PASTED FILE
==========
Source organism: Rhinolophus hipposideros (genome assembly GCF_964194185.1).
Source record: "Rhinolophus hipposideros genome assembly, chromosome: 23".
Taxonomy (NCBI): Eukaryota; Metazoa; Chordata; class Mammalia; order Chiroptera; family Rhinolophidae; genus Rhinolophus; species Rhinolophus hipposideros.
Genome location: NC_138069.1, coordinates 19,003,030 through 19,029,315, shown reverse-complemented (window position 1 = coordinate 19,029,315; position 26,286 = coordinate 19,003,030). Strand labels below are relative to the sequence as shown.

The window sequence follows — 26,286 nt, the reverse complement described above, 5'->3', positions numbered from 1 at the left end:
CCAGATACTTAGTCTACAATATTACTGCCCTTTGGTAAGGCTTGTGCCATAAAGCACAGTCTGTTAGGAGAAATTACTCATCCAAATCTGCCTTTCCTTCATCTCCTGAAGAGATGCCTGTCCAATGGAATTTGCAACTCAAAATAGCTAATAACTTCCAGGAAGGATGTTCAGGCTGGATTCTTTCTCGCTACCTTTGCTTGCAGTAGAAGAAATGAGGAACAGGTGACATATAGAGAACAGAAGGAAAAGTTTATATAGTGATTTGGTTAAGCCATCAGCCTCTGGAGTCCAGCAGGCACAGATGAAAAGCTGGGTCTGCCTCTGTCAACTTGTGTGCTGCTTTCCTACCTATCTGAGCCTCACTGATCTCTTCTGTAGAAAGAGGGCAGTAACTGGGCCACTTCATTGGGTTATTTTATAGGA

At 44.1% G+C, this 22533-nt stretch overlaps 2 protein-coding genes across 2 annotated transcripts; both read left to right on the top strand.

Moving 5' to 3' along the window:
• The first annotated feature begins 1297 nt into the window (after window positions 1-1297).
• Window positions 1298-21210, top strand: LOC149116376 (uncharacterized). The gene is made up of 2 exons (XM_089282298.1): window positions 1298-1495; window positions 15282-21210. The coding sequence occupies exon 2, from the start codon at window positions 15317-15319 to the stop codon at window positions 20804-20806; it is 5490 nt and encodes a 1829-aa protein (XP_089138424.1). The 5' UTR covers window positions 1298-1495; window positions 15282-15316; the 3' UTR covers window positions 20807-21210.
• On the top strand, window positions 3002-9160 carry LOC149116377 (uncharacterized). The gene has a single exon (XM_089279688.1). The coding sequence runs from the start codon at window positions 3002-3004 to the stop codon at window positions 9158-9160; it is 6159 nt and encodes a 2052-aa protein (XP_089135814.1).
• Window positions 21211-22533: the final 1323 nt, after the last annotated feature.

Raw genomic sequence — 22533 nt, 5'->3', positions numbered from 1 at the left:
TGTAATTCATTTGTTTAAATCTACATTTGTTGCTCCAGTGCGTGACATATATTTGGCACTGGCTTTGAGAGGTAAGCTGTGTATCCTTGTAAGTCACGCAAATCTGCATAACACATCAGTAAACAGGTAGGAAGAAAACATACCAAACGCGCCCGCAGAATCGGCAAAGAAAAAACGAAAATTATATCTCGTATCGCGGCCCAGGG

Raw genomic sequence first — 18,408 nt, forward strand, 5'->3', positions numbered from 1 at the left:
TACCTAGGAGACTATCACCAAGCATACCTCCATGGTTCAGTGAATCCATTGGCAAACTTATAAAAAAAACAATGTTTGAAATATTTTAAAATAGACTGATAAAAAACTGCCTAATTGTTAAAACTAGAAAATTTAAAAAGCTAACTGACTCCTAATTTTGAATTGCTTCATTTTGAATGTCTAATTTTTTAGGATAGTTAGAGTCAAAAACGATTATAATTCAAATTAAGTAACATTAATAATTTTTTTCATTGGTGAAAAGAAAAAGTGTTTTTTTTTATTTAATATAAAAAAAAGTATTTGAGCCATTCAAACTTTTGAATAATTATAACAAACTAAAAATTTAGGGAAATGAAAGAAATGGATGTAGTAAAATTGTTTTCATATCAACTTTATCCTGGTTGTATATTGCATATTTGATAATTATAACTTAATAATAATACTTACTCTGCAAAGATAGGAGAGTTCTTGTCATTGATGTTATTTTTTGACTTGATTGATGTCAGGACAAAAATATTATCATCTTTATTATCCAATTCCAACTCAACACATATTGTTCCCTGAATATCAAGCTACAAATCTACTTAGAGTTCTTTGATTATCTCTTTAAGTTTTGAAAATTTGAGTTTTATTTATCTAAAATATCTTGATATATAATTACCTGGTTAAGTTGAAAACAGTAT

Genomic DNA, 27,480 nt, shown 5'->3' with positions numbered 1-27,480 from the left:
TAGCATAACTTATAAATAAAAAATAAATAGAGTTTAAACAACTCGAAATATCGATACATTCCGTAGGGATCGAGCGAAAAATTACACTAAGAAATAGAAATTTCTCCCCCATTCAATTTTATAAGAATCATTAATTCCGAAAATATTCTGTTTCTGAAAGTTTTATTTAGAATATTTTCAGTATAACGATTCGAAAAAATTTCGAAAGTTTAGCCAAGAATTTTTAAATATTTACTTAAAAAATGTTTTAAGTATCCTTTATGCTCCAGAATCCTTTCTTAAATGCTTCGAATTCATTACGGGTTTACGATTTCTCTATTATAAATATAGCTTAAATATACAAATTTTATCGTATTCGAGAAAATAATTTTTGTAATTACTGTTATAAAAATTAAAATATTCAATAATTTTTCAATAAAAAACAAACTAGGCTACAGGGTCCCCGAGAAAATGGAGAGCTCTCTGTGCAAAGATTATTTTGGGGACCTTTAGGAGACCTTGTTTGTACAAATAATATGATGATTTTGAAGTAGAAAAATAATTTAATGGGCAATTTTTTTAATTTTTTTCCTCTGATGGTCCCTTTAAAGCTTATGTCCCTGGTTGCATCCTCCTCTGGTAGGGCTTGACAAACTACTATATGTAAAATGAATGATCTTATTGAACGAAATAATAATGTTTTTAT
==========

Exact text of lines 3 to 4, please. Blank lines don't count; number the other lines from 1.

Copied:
Taxonomy (NCBI): Eukaryota; Metazoa; Chordata; class Mammalia; order Chiroptera; family Rhinolophidae; genus Rhinolophus; species Rhinolophus hipposideros.
Genome location: NC_138069.1, coordinates 19,003,030 through 19,029,315, shown reverse-complemented (window position 1 = coordinate 19,029,315; position 26,286 = coordinate 19,003,030). Strand labels below are relative to the sequence as shown.